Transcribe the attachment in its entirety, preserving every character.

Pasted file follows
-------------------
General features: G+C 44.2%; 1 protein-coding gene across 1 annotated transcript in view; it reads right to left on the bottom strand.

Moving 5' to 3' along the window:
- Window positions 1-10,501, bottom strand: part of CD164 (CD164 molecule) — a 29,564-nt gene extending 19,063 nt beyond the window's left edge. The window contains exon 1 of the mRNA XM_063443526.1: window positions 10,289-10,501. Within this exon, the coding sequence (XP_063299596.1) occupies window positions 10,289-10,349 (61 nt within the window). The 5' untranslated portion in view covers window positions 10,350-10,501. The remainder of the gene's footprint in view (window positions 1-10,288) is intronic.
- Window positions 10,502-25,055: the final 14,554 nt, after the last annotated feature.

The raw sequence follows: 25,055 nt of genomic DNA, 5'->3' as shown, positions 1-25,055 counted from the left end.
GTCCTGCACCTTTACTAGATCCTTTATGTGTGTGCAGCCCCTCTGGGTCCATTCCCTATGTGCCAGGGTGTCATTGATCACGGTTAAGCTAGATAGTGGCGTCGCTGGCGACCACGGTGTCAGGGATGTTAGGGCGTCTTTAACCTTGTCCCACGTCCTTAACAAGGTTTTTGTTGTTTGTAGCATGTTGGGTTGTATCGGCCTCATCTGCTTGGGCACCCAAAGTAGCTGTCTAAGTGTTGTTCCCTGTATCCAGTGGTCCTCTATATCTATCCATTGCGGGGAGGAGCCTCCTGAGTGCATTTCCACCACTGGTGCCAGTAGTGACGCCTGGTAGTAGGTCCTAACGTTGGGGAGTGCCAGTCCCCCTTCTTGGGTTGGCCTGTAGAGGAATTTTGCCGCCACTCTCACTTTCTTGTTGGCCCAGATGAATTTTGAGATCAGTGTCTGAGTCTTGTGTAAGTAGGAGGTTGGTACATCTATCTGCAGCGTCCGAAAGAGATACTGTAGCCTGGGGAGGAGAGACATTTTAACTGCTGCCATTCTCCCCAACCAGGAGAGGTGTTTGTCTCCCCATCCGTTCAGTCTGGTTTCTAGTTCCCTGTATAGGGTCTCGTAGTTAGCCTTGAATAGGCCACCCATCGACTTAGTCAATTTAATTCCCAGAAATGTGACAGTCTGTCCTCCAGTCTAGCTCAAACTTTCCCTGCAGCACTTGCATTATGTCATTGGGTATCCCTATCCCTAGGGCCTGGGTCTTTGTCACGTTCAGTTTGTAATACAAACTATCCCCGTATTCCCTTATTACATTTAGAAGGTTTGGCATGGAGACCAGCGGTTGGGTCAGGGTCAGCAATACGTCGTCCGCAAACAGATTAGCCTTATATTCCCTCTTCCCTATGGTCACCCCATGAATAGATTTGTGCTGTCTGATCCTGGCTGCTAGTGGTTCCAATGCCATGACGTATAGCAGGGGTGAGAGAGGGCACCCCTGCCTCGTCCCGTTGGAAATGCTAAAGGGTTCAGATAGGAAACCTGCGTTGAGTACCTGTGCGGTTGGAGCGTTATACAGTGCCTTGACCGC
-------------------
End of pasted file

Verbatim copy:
General features: G+C 44.2%; 1 protein-coding gene across 1 annotated transcript in view; it reads right to left on the bottom strand.

Moving 5' to 3' along the window:
- Window positions 1-10,501, bottom strand: part of CD164 (CD164 molecule) — a 29,564-nt gene extending 19,063 nt beyond the window's left edge. The window contains exon 1 of the mRNA XM_063443526.1: window positions 10,289-10,501. Within this exon, the coding sequence (XP_063299596.1) occupies window positions 10,289-10,349 (61 nt within the window). The 5' untranslated portion in view covers window positions 10,350-10,501. The remainder of the gene's footprint in view (window positions 1-10,288) is intronic.
- Window positions 10,502-25,055: the final 14,554 nt, after the last annotated feature.

The raw sequence follows: 25,055 nt of genomic DNA, 5'->3' as shown, positions 1-25,055 counted from the left end.
GTCCTGCACCTTTACTAGATCCTTTATGTGTGTGCAGCCCCTCTGGGTCCATTCCCTATGTGCCAGGGTGTCATTGATCACGGTTAAGCTAGATAGTGGCGTCGCTGGCGACCACGGTGTCAGGGATGTTAGGGCGTCTTTAACCTTGTCCCACGTCCTTAACAAGGTTTTTGTTGTTTGTAGCATGTTGGGTTGTATCGGCCTCATCTGCTTGGGCACCCAAAGTAGCTGTCTAAGTGTTGTTCCCTGTATCCAGTGGTCCTCTATATCTATCCATTGCGGGGAGGAGCCTCCTGAGTGCATTTCCACCACTGGTGCCAGTAGTGACGCCTGGTAGTAGGTCCTAACGTTGGGGAGTGCCAGTCCCCCTTCTTGGGTTGGCCTGTAGAGGAATTTTGCCGCCACTCTCACTTTCTTGTTGGCCCAGATGAATTTTGAGATCAGTGTCTGAGTCTTGTGTAAGTAGGAGGTTGGTACATCTATCTGCAGCGTCCGAAAGAGATACTGTAGCCTGGGGAGGAGAGACATTTTAACTGCTGCCATTCTCCCCAACCAGGAGAGGTGTTTGTCTCCCCATCCGTTCAGTCTGGTTTCTAGTTCCCTGTATAGGGTCTCGTAGTTAGCCTTGAATAGGCCACCCATCGACTTAGTCAATTTAATTCCCAGAAATGTGACAGTCTGTCCTCCAGTCTAGCTCAAACTTTCCCTGCAGCACTTGCATTATGTCATTGGGTATCCCTATCCCTAGGGCCTGGGTCTTTGTCACGTTCAGTTTGTAATACAAACTATCCCCGTATTCCCTTATTACATTTAGAAGGTTTGGCATGGAGACCAGCGGTTGGGTCAGGGTCAGCAATACGTCGTCCGCAAACAGATTAGCCTTATATTCCCTCTTCCCTATGGTCACCCCATGAATAGATTTGTGCTGTCTGATCCTGGCTGCTAGTGGTTCCAATGCCATGACGTATAGCAGGGGTGAGAGAGGGCACCCCTGCCTCGTCCCGTTGGAAATGCTAAAGGGTTCAGATAGGAAACCTGCGTTGAGTACCTGTGCGGTTGGAGCGTTATACAGTGCCTTGACCGC